The US Bipartisan Infrastructure Law and the Inflation Reduction Act aimed to allocate billions of dollars to clean energy projects this year, but there is not sign of disbursement of these funds yet as permitting delays frustrate potential users.
State primacy over wells intended for the permanent geologic storage of carbon dioxide — known as Class VI wells — could accelerate this timeline, but even those applications could take years to be approved.
“There’s not a conversation..we have with clients on carbon capture, that doesn’t overlap with the permitting [of Class VI wells],” Brittany Bolen, senior policy advisor at Sidley Austin law firm and former head of the Office of Policy at the Environmental Protection Agency (EPA), told Upstream.
Companies are concerned that a recent influx of Class VI applications to the EPA will merely result in a permitting backlog in an already long process to apply for government funding.
In an interview with Upstream, Mark McKoy, general physical scientist recalls how one process involving food giant ADM’s application for facilities in Decatur, Illinois, took about three years between the EPA receiving the application and granting the permits.
"North Dakota, the first state to actually get primacy, has already issued a permit to Red Trail. And it was five or six months after receiving the permit application,” he said.
McKoy added that the EPA is trying to get the permit application process down to between 18 and 24 months after funding was allocated to the permitting process, but this is still at least three times as long as North Dakota’s permit approval.
North Dakota and Wyoming are so far the only two states with primacy over Class VI wells, but Louisiana is seeking primacy approval as well, and Texas is preparing an application.
The process to gain primacy over Class VI wells can also be a lengthy one, so there may be limited scope for this factor to speed up the funding and permitting processes significantly any time soon.
“[In order to be granted primacy,] it does require these states to have laws and regulations in place to demonstrate that they are as protective as the EPA standards. And so, it takes time,” Bolen said.
Federal funding at also triggers the National Environmental Policy Act (NEPA), which requires federal agencies to evaluate their funding’s impact on the environment, as well as social and economic effects.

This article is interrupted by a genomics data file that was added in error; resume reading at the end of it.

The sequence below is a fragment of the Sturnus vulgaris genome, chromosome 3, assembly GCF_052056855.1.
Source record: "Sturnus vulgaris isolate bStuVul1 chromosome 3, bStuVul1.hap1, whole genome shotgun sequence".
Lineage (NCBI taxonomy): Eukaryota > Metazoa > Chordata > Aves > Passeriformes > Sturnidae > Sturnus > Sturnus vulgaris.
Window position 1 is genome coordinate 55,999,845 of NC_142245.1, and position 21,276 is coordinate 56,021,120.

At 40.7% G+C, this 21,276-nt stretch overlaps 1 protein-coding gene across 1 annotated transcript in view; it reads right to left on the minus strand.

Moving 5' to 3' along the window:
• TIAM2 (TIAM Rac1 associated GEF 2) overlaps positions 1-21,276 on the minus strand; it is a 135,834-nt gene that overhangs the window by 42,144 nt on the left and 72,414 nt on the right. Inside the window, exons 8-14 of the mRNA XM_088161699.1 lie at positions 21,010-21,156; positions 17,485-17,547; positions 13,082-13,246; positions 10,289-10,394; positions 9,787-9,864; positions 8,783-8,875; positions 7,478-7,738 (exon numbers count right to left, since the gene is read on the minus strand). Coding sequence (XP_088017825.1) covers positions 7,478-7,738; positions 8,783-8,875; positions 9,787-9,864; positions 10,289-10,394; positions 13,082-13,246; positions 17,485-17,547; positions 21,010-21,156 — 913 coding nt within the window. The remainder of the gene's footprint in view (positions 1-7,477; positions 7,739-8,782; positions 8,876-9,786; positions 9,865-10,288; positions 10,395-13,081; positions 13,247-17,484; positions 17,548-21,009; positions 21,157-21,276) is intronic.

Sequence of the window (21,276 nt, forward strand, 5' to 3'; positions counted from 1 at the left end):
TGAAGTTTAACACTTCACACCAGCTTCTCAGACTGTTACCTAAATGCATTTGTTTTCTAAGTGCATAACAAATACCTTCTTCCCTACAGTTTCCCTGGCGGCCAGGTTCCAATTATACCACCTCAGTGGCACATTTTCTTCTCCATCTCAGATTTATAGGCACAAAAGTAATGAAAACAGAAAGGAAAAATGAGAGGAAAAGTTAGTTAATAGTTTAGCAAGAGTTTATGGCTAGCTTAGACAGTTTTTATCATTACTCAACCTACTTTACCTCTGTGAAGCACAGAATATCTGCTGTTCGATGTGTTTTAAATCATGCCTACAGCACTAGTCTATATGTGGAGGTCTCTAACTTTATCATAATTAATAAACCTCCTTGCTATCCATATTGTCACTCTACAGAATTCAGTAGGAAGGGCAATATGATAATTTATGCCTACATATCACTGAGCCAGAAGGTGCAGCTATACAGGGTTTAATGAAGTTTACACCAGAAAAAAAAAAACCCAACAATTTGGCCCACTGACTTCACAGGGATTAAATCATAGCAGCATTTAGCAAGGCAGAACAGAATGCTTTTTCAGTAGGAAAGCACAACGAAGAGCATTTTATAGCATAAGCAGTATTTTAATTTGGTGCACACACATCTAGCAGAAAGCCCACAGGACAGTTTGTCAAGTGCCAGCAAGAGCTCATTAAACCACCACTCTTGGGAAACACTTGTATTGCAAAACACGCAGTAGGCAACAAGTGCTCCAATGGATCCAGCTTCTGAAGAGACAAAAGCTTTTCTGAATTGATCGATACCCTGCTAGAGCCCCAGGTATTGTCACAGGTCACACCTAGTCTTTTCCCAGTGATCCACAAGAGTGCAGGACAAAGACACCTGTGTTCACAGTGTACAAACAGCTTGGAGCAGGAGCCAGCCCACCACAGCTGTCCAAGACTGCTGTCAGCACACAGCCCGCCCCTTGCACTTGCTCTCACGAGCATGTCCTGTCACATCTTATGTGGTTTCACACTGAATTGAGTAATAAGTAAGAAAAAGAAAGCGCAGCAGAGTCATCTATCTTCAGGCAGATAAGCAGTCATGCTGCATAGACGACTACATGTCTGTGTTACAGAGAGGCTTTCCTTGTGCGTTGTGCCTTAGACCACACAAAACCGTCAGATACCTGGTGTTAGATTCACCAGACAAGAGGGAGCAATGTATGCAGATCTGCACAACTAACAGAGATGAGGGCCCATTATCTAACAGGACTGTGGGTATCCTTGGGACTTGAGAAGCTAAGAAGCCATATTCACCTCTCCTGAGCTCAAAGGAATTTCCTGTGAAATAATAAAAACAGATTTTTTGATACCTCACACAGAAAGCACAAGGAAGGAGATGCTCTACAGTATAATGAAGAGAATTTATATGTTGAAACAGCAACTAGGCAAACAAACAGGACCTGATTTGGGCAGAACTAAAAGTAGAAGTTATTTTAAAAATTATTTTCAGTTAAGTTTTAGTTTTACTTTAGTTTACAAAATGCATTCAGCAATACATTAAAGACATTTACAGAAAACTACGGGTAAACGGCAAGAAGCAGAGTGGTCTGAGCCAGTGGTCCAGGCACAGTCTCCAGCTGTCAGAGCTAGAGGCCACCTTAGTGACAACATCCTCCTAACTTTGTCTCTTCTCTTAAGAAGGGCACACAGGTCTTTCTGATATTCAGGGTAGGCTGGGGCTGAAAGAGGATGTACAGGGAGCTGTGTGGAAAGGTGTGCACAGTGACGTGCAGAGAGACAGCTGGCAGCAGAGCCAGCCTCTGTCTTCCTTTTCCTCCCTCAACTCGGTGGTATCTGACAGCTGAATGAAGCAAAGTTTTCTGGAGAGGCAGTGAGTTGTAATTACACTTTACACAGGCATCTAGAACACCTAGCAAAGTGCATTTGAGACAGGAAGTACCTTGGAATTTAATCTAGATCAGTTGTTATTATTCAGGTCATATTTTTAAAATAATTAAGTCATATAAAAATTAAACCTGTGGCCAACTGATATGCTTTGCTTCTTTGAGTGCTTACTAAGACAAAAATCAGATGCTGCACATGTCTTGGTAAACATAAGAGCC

Slow government funding
The Bipartisan Infrastructure Act was signed into law almost a year ago and allocated $12 billion to carbon management projects and $8 billion to four regional hydrogen hubs, but has resulted in little change in the targeted CCS and hydrogen industries.
Some $2.5 billion of this funding is directed to validation and testing in the Carbon Storage Assurance Facility Enterprise (CarbonSAFE) initiative, which helps project development from pre-feasibility testing through construction phases.
McKoy said the initiative is now at the stage where it is switching the focus onto launching commercial-scale projects and infrastructure, rather than pilot projects and research and development.
“Phase one is really for approving preliminary feasibility studies. We don’t think we’ll be funding anymore phase one projects any time soon,” McKoy said.
He said the first examples of funding maturing into projects will likely be seen in the late US spring of next year.
“The initial delay is of course related to planning and how we’ll distribute the funding. The second round of delay, which we’ve been now working through, is just preparing the funding opportunity, really for the Bipartisan Infrastructure Act funding,” McKoy told Upstream.
Even initial notice of funding adds to the delay experienced in application and selection.
The initial funding opportunity announcement is open for a minimum of 45 days, McKoy said, but is usually held open for at least 60 days, prior to review.
“Really for larger projects we need to give them 90 days or more to prepare their proposals because their proposals are very long and complex,” he said.